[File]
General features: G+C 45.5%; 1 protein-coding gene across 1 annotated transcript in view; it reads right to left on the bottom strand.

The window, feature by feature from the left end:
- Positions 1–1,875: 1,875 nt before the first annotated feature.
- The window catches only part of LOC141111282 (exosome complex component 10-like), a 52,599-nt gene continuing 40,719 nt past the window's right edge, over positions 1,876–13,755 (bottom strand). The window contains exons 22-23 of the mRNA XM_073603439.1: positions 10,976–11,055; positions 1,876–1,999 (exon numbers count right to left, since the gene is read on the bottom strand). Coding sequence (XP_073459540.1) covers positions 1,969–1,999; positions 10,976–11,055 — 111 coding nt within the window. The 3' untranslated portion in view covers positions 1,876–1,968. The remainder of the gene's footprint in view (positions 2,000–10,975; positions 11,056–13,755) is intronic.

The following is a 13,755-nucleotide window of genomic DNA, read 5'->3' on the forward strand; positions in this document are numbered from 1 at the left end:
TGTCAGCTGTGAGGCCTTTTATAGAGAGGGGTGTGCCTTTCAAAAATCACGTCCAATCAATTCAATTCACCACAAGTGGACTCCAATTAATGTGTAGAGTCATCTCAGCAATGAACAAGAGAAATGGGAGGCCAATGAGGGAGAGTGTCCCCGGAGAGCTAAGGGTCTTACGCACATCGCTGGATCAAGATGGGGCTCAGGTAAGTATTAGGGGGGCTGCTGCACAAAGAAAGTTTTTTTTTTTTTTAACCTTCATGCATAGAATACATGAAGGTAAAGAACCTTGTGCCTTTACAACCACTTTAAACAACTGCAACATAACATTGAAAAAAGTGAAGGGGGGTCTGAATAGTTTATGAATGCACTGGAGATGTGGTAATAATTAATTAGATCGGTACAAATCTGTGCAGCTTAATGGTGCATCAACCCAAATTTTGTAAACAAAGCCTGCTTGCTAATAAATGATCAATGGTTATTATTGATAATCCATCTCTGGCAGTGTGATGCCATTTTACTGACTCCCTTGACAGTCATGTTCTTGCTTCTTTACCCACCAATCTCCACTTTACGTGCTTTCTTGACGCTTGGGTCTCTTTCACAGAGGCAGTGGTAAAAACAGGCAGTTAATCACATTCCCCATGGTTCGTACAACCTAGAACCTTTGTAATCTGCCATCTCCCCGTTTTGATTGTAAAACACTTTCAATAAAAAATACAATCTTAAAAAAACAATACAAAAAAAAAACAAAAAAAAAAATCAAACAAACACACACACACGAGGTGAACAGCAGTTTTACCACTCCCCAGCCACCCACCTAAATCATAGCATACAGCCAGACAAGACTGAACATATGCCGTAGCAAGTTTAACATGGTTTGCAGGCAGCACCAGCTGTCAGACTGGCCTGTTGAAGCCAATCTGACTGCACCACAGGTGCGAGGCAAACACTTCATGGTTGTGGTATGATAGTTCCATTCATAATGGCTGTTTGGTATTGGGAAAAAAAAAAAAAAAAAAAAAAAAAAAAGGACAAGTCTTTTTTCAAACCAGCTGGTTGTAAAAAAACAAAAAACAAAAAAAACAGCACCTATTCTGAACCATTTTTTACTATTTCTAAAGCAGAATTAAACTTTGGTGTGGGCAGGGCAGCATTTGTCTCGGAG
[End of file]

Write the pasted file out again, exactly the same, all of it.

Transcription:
General features: G+C 45.5%; 1 protein-coding gene across 1 annotated transcript in view; it reads right to left on the bottom strand.

The window, feature by feature from the left end:
- Positions 1–1,875: 1,875 nt before the first annotated feature.
- The window catches only part of LOC141111282 (exosome complex component 10-like), a 52,599-nt gene continuing 40,719 nt past the window's right edge, over positions 1,876–13,755 (bottom strand). The window contains exons 22-23 of the mRNA XM_073603439.1: positions 10,976–11,055; positions 1,876–1,999 (exon numbers count right to left, since the gene is read on the bottom strand). Coding sequence (XP_073459540.1) covers positions 1,969–1,999; positions 10,976–11,055 — 111 coding nt within the window. The 3' untranslated portion in view covers positions 1,876–1,968. The remainder of the gene's footprint in view (positions 2,000–10,975; positions 11,056–13,755) is intronic.

The following is a 13,755-nucleotide window of genomic DNA, read 5'->3' on the forward strand; positions in this document are numbered from 1 at the left end:
TGTCAGCTGTGAGGCCTTTTATAGAGAGGGGTGTGCCTTTCAAAAATCACGTCCAATCAATTCAATTCACCACAAGTGGACTCCAATTAATGTGTAGAGTCATCTCAGCAATGAACAAGAGAAATGGGAGGCCAATGAGGGAGAGTGTCCCCGGAGAGCTAAGGGTCTTACGCACATCGCTGGATCAAGATGGGGCTCAGGTAAGTATTAGGGGGGCTGCTGCACAAAGAAAGTTTTTTTTTTTTTTAACCTTCATGCATAGAATACATGAAGGTAAAGAACCTTGTGCCTTTACAACCACTTTAAACAACTGCAACATAACATTGAAAAAAGTGAAGGGGGGTCTGAATAGTTTATGAATGCACTGGAGATGTGGTAATAATTAATTAGATCGGTACAAATCTGTGCAGCTTAATGGTGCATCAACCCAAATTTTGTAAACAAAGCCTGCTTGCTAATAAATGATCAATGGTTATTATTGATAATCCATCTCTGGCAGTGTGATGCCATTTTACTGACTCCCTTGACAGTCATGTTCTTGCTTCTTTACCCACCAATCTCCACTTTACGTGCTTTCTTGACGCTTGGGTCTCTTTCACAGAGGCAGTGGTAAAAACAGGCAGTTAATCACATTCCCCATGGTTCGTACAACCTAGAACCTTTGTAATCTGCCATCTCCCCGTTTTGATTGTAAAACACTTTCAATAAAAAATACAATCTTAAAAAAACAATACAAAAAAAAAACAAAAAAAAAAATCAAACAAACACACACACACGAGGTGAACAGCAGTTTTACCACTCCCCAGCCACCCACCTAAATCATAGCATACAGCCAGACAAGACTGAACATATGCCGTAGCAAGTTTAACATGGTTTGCAGGCAGCACCAGCTGTCAGACTGGCCTGTTGAAGCCAATCTGACTGCACCACAGGTGCGAGGCAAACACTTCATGGTTGTGGTATGATAGTTCCATTCATAATGGCTGTTTGGTATTGGGAAAAAAAAAAAAAAAAAAAAAAAAAAAAGGACAAGTCTTTTTTCAAACCAGCTGGTTGTAAAAAAACAAAAAACAAAAAAAACAGCACCTATTCTGAACCATTTTTTACTATTTCTAAAGCAGAATTAAACTTTGGTGTGGGCAGGGCAGCATTTGTCTCGGAG